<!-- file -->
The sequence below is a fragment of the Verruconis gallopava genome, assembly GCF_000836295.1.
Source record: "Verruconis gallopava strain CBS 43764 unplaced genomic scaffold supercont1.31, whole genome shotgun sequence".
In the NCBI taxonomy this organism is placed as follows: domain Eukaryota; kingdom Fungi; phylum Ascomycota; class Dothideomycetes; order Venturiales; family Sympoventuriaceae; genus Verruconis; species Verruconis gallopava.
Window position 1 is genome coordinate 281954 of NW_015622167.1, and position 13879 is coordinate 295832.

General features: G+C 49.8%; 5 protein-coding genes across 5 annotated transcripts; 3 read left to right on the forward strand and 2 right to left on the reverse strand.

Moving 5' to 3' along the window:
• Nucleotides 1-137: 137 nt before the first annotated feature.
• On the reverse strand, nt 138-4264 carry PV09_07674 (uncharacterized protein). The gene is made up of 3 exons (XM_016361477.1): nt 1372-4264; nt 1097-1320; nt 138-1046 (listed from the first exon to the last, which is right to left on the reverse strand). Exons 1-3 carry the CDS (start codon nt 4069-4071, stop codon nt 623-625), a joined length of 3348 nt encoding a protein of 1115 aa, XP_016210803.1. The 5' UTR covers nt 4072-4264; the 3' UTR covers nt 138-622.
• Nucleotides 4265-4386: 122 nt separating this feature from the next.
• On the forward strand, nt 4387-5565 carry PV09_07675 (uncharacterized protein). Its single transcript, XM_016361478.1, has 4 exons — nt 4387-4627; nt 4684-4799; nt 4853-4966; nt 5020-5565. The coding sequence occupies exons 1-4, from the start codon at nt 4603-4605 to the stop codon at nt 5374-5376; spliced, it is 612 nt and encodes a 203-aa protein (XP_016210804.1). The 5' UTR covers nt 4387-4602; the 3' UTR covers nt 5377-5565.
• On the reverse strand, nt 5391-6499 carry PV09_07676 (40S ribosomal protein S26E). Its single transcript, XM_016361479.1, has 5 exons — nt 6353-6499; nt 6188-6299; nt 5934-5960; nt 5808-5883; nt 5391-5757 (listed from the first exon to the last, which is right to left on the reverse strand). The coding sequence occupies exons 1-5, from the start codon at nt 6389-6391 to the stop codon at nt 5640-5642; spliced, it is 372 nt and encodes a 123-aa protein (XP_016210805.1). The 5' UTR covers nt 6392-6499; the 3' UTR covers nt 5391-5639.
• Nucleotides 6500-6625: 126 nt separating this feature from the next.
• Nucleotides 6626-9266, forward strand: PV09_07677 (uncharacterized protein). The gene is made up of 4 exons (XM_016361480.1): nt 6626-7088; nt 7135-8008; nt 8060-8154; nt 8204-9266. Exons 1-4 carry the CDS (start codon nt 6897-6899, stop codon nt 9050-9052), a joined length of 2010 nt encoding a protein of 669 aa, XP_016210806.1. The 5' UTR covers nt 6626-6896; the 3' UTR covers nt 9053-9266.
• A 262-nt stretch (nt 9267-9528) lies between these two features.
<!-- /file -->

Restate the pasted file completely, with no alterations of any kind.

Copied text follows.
The sequence below is a fragment of the Verruconis gallopava genome, assembly GCF_000836295.1.
Source record: "Verruconis gallopava strain CBS 43764 unplaced genomic scaffold supercont1.31, whole genome shotgun sequence".
In the NCBI taxonomy this organism is placed as follows: domain Eukaryota; kingdom Fungi; phylum Ascomycota; class Dothideomycetes; order Venturiales; family Sympoventuriaceae; genus Verruconis; species Verruconis gallopava.
Window position 1 is genome coordinate 281954 of NW_015622167.1, and position 13879 is coordinate 295832.

General features: G+C 49.8%; 5 protein-coding genes across 5 annotated transcripts; 3 read left to right on the forward strand and 2 right to left on the reverse strand.

Moving 5' to 3' along the window:
• Nucleotides 1-137: 137 nt before the first annotated feature.
• On the reverse strand, nt 138-4264 carry PV09_07674 (uncharacterized protein). The gene is made up of 3 exons (XM_016361477.1): nt 1372-4264; nt 1097-1320; nt 138-1046 (listed from the first exon to the last, which is right to left on the reverse strand). Exons 1-3 carry the CDS (start codon nt 4069-4071, stop codon nt 623-625), a joined length of 3348 nt encoding a protein of 1115 aa, XP_016210803.1. The 5' UTR covers nt 4072-4264; the 3' UTR covers nt 138-622.
• Nucleotides 4265-4386: 122 nt separating this feature from the next.
• On the forward strand, nt 4387-5565 carry PV09_07675 (uncharacterized protein). Its single transcript, XM_016361478.1, has 4 exons — nt 4387-4627; nt 4684-4799; nt 4853-4966; nt 5020-5565. The coding sequence occupies exons 1-4, from the start codon at nt 4603-4605 to the stop codon at nt 5374-5376; spliced, it is 612 nt and encodes a 203-aa protein (XP_016210804.1). The 5' UTR covers nt 4387-4602; the 3' UTR covers nt 5377-5565.
• On the reverse strand, nt 5391-6499 carry PV09_07676 (40S ribosomal protein S26E). Its single transcript, XM_016361479.1, has 5 exons — nt 6353-6499; nt 6188-6299; nt 5934-5960; nt 5808-5883; nt 5391-5757 (listed from the first exon to the last, which is right to left on the reverse strand). The coding sequence occupies exons 1-5, from the start codon at nt 6389-6391 to the stop codon at nt 5640-5642; spliced, it is 372 nt and encodes a 123-aa protein (XP_016210805.1). The 5' UTR covers nt 6392-6499; the 3' UTR covers nt 5391-5639.
• Nucleotides 6500-6625: 126 nt separating this feature from the next.
• Nucleotides 6626-9266, forward strand: PV09_07677 (uncharacterized protein). The gene is made up of 4 exons (XM_016361480.1): nt 6626-7088; nt 7135-8008; nt 8060-8154; nt 8204-9266. Exons 1-4 carry the CDS (start codon nt 6897-6899, stop codon nt 9050-9052), a joined length of 2010 nt encoding a protein of 669 aa, XP_016210806.1. The 5' UTR covers nt 6626-6896; the 3' UTR covers nt 9053-9266.
• A 262-nt stretch (nt 9267-9528) lies between these two features.